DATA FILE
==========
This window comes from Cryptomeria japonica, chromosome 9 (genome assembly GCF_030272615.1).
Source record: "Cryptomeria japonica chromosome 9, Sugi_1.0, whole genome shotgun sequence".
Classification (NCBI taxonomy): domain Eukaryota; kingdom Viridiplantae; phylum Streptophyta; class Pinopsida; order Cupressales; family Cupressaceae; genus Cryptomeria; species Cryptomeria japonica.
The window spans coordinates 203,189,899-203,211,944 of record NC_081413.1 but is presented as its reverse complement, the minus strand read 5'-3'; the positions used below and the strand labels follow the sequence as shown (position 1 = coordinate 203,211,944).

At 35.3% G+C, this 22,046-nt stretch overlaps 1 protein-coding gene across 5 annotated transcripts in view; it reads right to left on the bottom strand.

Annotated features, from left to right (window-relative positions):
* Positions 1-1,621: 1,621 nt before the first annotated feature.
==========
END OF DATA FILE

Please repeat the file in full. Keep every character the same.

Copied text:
This window comes from Cryptomeria japonica, chromosome 9 (genome assembly GCF_030272615.1).
Source record: "Cryptomeria japonica chromosome 9, Sugi_1.0, whole genome shotgun sequence".
Classification (NCBI taxonomy): domain Eukaryota; kingdom Viridiplantae; phylum Streptophyta; class Pinopsida; order Cupressales; family Cupressaceae; genus Cryptomeria; species Cryptomeria japonica.
The window spans coordinates 203,189,899-203,211,944 of record NC_081413.1 but is presented as its reverse complement, the minus strand read 5'-3'; the positions used below and the strand labels follow the sequence as shown (position 1 = coordinate 203,211,944).

At 35.3% G+C, this 22,046-nt stretch overlaps 1 protein-coding gene across 5 annotated transcripts in view; it reads right to left on the bottom strand.

Annotated features, from left to right (window-relative positions):
* Positions 1-1,621: 1,621 nt before the first annotated feature.